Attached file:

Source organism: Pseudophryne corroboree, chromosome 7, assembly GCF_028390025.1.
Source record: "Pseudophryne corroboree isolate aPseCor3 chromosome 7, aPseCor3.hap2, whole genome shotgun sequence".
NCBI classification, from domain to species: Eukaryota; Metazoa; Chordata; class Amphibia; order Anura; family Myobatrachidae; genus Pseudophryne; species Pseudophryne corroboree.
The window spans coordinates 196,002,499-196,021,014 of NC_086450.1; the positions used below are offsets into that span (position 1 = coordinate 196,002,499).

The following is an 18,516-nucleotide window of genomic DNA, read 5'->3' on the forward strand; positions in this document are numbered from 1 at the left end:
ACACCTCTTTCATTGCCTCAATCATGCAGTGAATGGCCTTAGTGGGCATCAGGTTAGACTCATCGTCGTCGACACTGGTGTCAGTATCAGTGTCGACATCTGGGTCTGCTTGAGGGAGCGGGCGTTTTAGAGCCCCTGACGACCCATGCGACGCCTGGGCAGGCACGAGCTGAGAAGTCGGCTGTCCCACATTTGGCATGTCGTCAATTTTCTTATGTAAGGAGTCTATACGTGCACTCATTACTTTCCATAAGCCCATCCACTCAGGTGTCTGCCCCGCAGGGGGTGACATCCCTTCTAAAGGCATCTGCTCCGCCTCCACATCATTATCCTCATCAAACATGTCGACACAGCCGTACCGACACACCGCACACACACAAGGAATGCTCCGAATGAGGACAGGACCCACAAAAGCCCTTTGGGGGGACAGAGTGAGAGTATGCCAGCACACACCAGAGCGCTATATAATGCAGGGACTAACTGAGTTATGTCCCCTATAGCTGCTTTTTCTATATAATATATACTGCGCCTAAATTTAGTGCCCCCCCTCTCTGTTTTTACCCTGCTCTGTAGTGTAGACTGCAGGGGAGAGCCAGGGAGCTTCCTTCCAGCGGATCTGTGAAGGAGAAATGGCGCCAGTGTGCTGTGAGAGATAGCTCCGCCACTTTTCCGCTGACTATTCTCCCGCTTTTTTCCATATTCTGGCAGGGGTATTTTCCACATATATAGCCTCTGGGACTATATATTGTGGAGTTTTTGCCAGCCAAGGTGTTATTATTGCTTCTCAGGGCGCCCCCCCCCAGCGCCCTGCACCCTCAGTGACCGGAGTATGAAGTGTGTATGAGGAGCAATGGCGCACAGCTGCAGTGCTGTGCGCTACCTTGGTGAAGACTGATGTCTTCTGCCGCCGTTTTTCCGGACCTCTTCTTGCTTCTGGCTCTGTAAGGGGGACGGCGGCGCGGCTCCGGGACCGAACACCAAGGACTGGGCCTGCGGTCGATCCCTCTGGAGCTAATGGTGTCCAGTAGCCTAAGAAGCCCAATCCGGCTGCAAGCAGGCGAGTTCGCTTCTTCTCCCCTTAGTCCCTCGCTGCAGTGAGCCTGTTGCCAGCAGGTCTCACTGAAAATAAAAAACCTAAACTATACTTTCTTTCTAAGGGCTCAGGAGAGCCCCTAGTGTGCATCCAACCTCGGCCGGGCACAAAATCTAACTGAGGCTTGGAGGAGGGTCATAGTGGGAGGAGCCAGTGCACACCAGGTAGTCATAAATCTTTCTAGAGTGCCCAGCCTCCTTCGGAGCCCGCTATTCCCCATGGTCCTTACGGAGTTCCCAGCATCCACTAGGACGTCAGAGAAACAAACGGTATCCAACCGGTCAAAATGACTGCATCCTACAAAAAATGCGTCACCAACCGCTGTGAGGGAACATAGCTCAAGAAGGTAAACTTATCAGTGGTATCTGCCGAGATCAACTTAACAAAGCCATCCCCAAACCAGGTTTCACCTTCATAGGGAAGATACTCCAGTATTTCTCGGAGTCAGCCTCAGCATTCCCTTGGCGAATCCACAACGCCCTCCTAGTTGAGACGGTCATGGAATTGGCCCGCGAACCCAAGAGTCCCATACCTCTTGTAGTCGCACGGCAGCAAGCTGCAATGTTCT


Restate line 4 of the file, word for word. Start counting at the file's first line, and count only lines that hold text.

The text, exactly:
The window spans coordinates 196,002,499-196,021,014 of NC_086450.1; the positions used below are offsets into that span (position 1 = coordinate 196,002,499).